Leap Day baby: Meet Ella | Families
Leap Day is February 29. It only comes along once every four years, so News10NBC wanted to see what this special extra day means to people in our area.
All babies are special, but when you’re born on Leap Day, people might say your extra special.
Little Ella Kosiorek is special. She is one of very few babies around our area born on February 29, a day that only comes around every four years.
Samantha Kosiorek said, "I’m actually totally fine with it. It’s totally cool. It’s just a day."
The chances of being born on Leap Day are 1 in 1,461. Those born on a Leap Day usually consider themselves special or unlucky, forced to wait every four years to enjoy an actual calendar birthday. That means babies born today won’t technically celebrate their first birthday until 2016.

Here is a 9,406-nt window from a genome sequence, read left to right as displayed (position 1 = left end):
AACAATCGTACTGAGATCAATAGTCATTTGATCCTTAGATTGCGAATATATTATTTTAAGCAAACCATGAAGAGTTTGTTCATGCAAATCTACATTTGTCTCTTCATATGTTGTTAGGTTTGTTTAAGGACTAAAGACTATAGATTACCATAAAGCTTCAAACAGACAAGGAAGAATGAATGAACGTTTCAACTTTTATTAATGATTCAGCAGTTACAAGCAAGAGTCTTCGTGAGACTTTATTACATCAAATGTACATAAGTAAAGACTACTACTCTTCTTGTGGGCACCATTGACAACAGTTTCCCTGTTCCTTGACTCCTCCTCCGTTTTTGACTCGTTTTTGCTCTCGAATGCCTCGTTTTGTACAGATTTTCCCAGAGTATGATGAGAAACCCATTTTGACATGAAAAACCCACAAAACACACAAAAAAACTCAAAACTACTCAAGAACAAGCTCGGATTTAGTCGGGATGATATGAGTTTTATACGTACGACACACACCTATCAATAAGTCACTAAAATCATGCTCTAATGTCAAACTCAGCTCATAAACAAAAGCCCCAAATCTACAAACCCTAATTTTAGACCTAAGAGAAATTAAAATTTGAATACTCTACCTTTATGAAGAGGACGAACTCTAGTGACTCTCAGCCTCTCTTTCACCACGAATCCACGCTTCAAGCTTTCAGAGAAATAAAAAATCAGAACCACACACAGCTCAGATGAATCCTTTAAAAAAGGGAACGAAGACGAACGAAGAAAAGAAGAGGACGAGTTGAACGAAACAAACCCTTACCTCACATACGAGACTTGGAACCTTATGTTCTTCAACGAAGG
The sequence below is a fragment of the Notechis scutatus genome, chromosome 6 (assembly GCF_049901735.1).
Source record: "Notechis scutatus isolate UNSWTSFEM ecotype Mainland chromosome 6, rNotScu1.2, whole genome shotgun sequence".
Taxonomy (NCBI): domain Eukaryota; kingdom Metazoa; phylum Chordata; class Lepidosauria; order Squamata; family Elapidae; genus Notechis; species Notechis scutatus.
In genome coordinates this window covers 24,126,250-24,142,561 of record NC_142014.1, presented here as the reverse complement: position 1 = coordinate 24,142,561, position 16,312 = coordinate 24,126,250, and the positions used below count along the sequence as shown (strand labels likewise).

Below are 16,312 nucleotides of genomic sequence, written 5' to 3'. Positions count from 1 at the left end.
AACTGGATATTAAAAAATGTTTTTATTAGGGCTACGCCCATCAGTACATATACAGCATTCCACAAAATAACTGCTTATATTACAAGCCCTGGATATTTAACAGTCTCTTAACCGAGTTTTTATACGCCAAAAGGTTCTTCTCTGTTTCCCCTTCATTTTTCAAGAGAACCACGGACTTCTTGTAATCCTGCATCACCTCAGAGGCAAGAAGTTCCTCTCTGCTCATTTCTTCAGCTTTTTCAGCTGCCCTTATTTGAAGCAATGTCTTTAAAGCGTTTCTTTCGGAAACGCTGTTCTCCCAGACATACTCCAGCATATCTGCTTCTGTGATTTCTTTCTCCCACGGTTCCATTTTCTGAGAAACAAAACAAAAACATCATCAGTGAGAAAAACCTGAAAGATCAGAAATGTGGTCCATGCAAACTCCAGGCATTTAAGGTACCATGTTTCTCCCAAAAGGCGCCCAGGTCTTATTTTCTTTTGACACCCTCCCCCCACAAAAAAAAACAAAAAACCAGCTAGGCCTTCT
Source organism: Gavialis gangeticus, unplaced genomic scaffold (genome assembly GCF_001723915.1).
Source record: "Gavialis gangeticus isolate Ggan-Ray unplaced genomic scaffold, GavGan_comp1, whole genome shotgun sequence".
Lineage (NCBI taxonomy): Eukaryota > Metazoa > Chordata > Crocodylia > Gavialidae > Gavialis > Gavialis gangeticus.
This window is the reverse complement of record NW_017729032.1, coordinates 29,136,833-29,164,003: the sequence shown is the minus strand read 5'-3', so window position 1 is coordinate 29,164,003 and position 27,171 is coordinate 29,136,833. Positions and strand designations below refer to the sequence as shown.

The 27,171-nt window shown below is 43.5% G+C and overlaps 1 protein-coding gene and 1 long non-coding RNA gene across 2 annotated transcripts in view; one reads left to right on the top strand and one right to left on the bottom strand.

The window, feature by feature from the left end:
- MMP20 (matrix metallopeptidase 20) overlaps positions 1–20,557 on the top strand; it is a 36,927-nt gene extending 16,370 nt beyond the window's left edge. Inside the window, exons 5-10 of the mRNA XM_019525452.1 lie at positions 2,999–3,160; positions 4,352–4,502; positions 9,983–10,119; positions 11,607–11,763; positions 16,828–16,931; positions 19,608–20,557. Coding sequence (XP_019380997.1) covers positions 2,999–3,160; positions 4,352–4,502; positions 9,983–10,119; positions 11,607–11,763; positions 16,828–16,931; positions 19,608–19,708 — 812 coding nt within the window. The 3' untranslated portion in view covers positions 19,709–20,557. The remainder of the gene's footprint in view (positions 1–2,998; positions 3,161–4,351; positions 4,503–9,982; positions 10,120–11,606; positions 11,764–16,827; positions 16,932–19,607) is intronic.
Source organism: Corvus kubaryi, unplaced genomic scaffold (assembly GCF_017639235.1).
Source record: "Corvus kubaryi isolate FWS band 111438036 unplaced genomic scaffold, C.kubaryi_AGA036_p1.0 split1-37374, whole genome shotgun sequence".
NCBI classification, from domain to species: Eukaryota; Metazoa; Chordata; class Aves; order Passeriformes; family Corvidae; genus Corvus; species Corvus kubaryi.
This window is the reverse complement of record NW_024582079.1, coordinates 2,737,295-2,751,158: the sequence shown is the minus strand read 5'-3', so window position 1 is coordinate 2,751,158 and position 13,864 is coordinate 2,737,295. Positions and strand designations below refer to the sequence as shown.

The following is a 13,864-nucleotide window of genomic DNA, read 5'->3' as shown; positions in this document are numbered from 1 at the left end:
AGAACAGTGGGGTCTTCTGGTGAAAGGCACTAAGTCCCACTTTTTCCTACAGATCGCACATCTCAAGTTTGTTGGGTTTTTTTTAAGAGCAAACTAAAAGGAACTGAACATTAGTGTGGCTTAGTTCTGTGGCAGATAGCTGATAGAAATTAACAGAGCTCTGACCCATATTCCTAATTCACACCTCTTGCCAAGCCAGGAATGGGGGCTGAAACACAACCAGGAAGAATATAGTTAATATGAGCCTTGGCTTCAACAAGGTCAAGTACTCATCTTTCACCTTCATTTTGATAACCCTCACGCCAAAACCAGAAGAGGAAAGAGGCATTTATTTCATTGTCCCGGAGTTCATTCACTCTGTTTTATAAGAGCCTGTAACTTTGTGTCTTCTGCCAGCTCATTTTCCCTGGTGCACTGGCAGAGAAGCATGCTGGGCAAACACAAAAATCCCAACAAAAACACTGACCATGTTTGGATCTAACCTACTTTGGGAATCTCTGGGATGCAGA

But News10NBC had a question, why do we have Leap Day? Steve Fentress from the Planetarium gave us the answer.
Fentress said, "The basic calendar has 365 days in it, but the real earth takes all 365 and1/4 days to go around the sun. So to keep the calendar in step with the seasons, we add an extra day almost every fourth year."
New parents weren’t the only ones excited about Leap Day. For several places, an extra day of business could only mean one thing.
Steve Hozket runs this small sandwich shop off of Main Street. Like many businesses in the area, this extra day could help out significantly. Especially those hit hard by the economy. It was all smiles at Hozket’s sandwich shop today, as business was booming more than usual.
Hozket said, "Maybe people figure they have extra money to spend extra money. What can I tell you?"
Back at Highland Hospital, Samantha Kosiorek was putting a positive spin on being born on Leap Day.
Koserick said, "She can be very young for a long time if she chooses to only celebrate her birthday every four years."
Mom says they’ll be sure to celebrate every year. Did you know someone born on Leap Day can be called a leapling?